It’s September; it feels like June.

Autumn Sangria
Autumn Sangria

Glistening spinach and Chorizo atop thick tender scallops arrive in front of me Saturday night.  The plate sits next to the mason jar filled to the brim with Autumn Sangria.  I take a sip of the blissful blend of cinnamon, cloves, apples, Cabernet, and brandy,  inhale the gentle wind allowing it to wash it away–the transition, the fears, the questions, the frustration, the irritability.  It’s late September, but it feels like early summer.  It’s late September, but it feels like it’s the end of the school year.  I’m exhausted, feeling burnt out and in need of a break and it’s only four weeks in.

It is the start of my 9th year as a teacher; my 7th principal.  The new regime is filled with control, change, unrealistic expectations, and no time to complete the tasks that allow me to feel successful.  I lean back in my metal chair and watch the sun behind the trees.  It is yet another new school year.  One that should be, could be, would be easy…if only.  I’m still mourning the loss of my teammates, my classroom, my principal from last year.  Yet, I am expected to ignore all emotions and move forward like a machine functioning at 100% all the time.  Conclusion: change is [insert expletive] hard.  I wish it wasn’t.  I wish I could move from one stage of my life to next with grace and elegance and most importantly ease, but alas it never happens that way.

I remember ten years ago when everyone was talking about Global Warming. People were saying if we didn’t change how we lived our lives, our world as we knew it wouldn’t exist.  I used to stew in worry about our planet. (I was in grad school and super activism mode.) During this time, I remember being comforted when I brought the concept of photosynthesis to mind.  Plants–that’s the answer.  They will help us with this seemingly insurmountable change that was occurring in our climate.  One that I felt like I had no control over.   *If I plant more trees, they will do the work and clean up the air on our plant.  It allowed me to see that change is easy and graceful.

What then is my tree at work?  What will clean up the atmosphere at my work whilst going through such turbulent change?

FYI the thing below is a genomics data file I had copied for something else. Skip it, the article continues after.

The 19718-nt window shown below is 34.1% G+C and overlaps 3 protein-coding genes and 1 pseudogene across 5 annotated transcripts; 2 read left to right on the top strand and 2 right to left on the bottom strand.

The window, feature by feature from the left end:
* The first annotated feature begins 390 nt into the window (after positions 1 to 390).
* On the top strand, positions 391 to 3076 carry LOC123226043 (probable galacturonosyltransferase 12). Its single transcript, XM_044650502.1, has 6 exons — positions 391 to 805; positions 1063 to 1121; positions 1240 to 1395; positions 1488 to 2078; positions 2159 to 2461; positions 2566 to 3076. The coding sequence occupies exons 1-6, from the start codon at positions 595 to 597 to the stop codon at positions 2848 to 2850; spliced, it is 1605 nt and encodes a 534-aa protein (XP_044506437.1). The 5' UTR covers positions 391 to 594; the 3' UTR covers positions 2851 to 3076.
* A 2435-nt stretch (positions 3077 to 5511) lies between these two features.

• Rest, rest, rest
  • Self-care
  • Laughter, laughter, laughter
  • Letting go of unrealistic expectations; especially those of others!
  • Taking my weekends back
  • Exercise
  • Dance
  • Singing in my car
  • Writing for myself
  • Spending quality time with loved ones

As I write the above list, it occurs to me that I am the tree.  I can convert the negative CO2 into positive O2 for myself.  The energy it requires, however, demands that I rest my body and mind.  For the past few months, I have burned the candle from both ends, desperately searching to erase the negative by doing enough positive activities.  Perhaps it’s just as important to stand in the sunlight and absorb it’s warmth as it is to dance freely in the wind.  Standing still–it’s simple; it’s easy; yet, I resist it with all my might.

It’s now November two months after I started the first paragraph of this post.  I sit still in my pajamas late after noon on my over-sized couch watching the luxurious autumn leaves outside the living room window.  Once again reminded of the that September Saturday when I was still.  I sit still allowing my body to process and turn the negative change into breathable air.


*To all my Scientist friends/readers: Forgive me for simplifying photosynthesis.

2 thoughts on “It’s September; it feels like June.

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